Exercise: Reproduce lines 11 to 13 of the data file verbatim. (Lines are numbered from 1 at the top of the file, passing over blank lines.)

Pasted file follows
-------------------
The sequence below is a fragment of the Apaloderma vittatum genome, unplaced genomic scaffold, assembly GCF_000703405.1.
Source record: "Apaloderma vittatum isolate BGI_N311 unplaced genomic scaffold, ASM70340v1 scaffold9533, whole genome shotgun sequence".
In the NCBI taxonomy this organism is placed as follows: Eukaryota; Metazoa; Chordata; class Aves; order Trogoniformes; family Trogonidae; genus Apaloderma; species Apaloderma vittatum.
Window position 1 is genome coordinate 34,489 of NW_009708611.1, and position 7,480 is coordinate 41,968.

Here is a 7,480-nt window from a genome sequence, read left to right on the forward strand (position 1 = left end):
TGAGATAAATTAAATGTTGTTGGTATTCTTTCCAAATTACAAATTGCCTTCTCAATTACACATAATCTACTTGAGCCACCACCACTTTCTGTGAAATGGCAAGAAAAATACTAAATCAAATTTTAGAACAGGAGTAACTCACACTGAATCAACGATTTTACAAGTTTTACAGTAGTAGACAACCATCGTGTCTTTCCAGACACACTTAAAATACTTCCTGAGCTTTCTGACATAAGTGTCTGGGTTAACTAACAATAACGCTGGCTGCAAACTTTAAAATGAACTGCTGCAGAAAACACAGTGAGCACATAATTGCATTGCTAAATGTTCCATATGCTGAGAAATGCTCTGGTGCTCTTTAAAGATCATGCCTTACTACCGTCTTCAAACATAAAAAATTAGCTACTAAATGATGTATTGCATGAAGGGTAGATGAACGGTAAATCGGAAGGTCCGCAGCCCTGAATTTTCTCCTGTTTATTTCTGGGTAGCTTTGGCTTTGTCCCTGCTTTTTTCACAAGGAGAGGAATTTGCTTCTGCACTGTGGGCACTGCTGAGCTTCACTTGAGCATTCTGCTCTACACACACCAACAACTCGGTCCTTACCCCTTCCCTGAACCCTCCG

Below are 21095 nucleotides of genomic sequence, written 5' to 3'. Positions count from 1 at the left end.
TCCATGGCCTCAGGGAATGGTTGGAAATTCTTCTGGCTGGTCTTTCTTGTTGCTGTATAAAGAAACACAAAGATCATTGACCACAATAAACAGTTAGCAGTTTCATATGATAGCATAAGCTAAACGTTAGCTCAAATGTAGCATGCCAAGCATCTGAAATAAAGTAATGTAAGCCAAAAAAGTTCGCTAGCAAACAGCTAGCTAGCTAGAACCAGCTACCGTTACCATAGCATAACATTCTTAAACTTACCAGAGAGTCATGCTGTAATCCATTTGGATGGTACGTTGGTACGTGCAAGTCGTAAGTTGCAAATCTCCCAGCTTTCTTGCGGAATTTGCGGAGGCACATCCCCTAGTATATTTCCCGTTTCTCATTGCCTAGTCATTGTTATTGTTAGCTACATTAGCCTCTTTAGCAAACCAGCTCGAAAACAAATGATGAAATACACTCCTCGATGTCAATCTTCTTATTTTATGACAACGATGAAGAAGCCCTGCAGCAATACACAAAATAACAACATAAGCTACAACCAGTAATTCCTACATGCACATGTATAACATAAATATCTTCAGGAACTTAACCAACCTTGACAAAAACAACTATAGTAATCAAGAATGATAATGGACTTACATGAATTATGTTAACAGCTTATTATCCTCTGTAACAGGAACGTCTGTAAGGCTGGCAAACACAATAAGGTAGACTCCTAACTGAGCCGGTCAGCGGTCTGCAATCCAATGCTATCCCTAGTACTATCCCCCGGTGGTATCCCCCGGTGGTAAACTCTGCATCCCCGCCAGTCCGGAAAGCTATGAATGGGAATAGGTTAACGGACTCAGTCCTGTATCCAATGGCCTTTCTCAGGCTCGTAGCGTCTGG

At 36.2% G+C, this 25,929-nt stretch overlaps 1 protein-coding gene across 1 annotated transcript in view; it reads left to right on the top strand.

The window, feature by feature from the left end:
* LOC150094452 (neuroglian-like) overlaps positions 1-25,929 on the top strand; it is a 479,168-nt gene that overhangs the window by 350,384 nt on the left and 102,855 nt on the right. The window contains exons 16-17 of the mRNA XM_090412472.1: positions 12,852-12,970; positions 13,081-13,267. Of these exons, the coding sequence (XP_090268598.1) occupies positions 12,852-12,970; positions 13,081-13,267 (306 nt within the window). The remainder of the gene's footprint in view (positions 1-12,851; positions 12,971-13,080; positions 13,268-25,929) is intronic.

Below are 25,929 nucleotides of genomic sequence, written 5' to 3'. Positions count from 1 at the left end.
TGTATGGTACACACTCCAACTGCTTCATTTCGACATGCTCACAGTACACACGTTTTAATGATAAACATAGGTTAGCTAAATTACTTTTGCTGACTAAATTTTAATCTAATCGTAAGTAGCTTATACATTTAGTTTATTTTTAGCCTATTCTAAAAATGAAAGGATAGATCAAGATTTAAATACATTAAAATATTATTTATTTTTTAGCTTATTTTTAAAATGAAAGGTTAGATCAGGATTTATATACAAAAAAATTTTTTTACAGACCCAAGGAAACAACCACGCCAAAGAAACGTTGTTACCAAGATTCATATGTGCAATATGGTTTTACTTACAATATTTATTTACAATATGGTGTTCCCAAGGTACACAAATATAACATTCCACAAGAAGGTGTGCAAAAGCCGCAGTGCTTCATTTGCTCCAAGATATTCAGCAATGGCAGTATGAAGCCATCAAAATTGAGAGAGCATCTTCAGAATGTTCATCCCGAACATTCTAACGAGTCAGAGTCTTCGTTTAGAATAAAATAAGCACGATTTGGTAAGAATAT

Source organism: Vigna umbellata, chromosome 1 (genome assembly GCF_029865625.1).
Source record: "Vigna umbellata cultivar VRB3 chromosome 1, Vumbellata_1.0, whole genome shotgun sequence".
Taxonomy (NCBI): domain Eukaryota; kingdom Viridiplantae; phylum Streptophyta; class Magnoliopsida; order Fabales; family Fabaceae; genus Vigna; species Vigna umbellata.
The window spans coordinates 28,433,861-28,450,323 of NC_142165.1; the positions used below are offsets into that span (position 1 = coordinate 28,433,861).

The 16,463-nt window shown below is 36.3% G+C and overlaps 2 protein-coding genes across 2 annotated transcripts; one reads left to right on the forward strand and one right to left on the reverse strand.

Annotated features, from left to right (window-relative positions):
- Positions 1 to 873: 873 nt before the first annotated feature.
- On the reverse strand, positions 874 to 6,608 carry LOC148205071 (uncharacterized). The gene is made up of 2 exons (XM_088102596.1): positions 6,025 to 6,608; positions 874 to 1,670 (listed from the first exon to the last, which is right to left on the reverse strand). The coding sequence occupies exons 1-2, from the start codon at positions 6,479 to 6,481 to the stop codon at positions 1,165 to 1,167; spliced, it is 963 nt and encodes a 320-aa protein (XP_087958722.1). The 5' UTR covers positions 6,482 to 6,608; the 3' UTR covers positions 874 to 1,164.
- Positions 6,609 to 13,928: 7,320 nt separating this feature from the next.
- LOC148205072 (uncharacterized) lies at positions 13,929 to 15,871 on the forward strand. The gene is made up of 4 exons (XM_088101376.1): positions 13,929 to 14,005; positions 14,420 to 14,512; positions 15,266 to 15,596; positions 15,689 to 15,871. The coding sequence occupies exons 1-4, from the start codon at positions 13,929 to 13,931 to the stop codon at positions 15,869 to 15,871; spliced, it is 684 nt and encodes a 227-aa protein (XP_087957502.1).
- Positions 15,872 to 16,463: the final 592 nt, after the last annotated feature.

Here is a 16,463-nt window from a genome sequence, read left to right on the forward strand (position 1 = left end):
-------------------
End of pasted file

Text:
* LOC150094452 (neuroglian-like) overlaps positions 1-25,929 on the top strand; it is a 479,168-nt gene that overhangs the window by 350,384 nt on the left and 102,855 nt on the right. The window contains exons 16-17 of the mRNA XM_090412472.1: positions 12,852-12,970; positions 13,081-13,267. Of these exons, the coding sequence (XP_090268598.1) occupies positions 12,852-12,970; positions 13,081-13,267 (306 nt within the window). The remainder of the gene's footprint in view (positions 1-12,851; positions 12,971-13,080; positions 13,268-25,929) is intronic.

Below are 25,929 nucleotides of genomic sequence, written 5' to 3'. Positions count from 1 at the left end.
TGTATGGTACACACTCCAACTGCTTCATTTCGACATGCTCACAGTACACACGTTTTAATGATAAACATAGGTTAGCTAAATTACTTTTGCTGACTAAATTTTAATCTAATCGTAAGTAGCTTATACATTTAGTTTATTTTTAGCCTATTCTAAAAATGAAAGGATAGATCAAGATTTAAATACATTAAAATATTATTTATTTTTTAGCTTATTTTTAAAATGAAAGGTTAGATCAGGATTTATATACAAAAAAATTTTTTTACAGACCCAAGGAAACAACCACGCCAAAGAAACGTTGTTACCAAGATTCATATGTGCAATATGGTTTTACTTACAATATTTATTTACAATATGGTGTTCCCAAGGTACACAAATATAACATTCCACAAGAAGGTGTGCAAAAGCCGCAGTGCTTCATTTGCTCCAAGATATTCAGCAATGGCAGTATGAAGCCATCAAAATTGAGAGAGCATCTTCAGAATGTTCATCCCGAACATTCTAACGAGTCAGAGTCTTCGTTTAGAATAAAATAAGCACGATTTGGTAAGAATAT